You probably learn the trade names and maybe know the active ingredients of the products you apply. Odds are good that not too many people know the chemical families by heart, and which active ingredients fit in which family. Odds are even higher that many people don't know how each family of herbicides kills the weeds – which sites within the plant, or which modes of action, they use to destroy the weed.
I'll be first and say I don't have either the families or the modes of action memorized. And you may not need to memorize them, but you will want to know how to read tables and charts that tell you which products have which modes of action.
Bill Johnson, Purdue University weed control specialist, told certified crop advisers recently that it's going to be important to know these things as we deal with more resistant weeds. It's important right now, he says, because weeds such as marestail, waterhemp and Palmer amaranth are out there, and some have resistance to more than one family of herbicides already.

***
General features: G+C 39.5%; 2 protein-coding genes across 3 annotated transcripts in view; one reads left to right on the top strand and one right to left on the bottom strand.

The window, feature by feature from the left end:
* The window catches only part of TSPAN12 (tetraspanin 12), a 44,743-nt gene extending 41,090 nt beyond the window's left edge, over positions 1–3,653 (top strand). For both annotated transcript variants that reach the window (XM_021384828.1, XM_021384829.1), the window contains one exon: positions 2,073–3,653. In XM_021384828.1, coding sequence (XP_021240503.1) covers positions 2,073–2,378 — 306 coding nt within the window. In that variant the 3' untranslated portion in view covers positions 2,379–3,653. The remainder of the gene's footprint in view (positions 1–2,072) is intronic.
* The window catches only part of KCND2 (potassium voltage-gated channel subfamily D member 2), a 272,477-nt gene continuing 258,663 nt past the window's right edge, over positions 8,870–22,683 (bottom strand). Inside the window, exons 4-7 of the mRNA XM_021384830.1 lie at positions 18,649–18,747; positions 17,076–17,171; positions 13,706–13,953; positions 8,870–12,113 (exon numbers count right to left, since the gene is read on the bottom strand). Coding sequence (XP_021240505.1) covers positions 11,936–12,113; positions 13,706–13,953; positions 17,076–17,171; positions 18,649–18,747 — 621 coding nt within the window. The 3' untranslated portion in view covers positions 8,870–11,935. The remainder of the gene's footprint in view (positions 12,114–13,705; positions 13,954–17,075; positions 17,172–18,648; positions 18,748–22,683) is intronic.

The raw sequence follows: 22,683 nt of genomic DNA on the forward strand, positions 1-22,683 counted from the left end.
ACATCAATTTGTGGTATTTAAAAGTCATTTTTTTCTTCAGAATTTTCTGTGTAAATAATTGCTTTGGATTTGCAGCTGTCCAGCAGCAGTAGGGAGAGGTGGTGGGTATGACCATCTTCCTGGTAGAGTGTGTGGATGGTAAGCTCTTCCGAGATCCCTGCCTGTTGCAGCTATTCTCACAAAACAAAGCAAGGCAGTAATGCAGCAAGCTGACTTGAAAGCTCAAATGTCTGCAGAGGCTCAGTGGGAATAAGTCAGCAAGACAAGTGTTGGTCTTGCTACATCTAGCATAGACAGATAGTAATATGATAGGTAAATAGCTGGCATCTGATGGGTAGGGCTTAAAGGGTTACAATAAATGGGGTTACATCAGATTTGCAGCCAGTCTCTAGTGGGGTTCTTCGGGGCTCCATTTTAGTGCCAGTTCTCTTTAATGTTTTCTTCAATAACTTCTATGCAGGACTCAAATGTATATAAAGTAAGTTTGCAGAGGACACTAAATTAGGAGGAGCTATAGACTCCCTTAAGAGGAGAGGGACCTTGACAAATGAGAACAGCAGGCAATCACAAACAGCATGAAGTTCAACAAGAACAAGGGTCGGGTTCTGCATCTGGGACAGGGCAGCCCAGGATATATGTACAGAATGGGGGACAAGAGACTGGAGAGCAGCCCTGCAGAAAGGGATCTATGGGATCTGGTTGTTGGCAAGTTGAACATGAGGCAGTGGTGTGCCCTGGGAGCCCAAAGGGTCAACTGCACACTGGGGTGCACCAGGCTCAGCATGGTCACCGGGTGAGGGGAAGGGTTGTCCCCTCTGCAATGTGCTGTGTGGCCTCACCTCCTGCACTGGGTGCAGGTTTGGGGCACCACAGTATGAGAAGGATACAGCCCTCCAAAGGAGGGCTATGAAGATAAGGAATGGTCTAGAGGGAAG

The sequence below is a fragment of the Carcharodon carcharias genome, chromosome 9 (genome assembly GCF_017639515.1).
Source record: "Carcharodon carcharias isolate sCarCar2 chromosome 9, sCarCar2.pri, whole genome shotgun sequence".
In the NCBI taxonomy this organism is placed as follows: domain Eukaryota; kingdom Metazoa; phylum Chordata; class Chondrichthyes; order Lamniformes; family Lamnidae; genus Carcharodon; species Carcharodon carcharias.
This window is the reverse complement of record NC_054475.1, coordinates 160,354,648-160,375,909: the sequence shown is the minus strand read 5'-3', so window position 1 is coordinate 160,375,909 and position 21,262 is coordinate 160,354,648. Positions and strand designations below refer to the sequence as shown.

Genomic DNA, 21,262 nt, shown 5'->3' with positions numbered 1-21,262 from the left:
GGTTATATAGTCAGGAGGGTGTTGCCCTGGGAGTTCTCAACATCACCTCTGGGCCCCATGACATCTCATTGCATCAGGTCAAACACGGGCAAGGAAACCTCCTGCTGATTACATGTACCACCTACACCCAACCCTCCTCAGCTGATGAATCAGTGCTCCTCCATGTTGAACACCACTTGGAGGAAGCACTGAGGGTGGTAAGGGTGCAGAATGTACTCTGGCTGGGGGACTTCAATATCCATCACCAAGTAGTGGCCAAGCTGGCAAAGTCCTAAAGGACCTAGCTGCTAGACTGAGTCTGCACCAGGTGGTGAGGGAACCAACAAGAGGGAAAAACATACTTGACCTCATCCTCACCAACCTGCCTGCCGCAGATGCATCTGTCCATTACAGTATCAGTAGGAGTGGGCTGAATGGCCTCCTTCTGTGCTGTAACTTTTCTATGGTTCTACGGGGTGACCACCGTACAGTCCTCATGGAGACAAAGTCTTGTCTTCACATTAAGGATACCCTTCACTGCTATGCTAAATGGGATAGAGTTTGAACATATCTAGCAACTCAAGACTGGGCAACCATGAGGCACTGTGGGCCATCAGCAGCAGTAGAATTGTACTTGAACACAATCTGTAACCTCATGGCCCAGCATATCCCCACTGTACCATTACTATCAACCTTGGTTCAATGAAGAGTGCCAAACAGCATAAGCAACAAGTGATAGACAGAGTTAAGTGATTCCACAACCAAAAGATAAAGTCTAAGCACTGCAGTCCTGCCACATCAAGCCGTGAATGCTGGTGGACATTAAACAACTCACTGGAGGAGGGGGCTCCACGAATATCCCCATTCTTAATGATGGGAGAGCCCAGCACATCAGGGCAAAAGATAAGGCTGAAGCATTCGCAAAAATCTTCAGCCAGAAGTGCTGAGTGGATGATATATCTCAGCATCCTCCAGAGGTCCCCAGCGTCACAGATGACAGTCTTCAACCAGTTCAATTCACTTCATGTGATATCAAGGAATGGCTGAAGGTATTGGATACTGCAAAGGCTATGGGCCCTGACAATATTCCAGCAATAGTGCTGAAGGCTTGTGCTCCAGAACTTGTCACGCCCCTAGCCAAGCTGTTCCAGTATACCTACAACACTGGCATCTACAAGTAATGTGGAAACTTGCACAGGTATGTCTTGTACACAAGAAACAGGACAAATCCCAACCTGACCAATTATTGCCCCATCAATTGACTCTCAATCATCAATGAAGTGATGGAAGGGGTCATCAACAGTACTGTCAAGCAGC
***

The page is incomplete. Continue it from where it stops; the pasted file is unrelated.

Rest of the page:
Working with other land grant colleges, especially Ohio State University, Purdue has developed charts that list the families and modes of action. The modes of action are listed by number. Johnson says most chemical companies are now putting the number of the mode of action of the product on the jug or on the label. You can leave this chore to your chemical supplier if you want, but Johnson says some farmers, especially if they spray themselves, are already studying and asking questions about modes of action.
The goal is to apply several modes of action through the use of burndowns, residual products and perhaps post products during the season, he says. In one example, Johnson demonstrates that if you're after Palmer amaranth and want a product with a different mode of action to spray postemergence, your best bet may be Liberty on LibertyLink soybeans. Choices are limited for post applications on Palmer amaranth and waterhemp. Some of the products that you might use have the same mode of action as residual products you might apply. The more time you use the same mode of action, the greater the odds of building more resistance.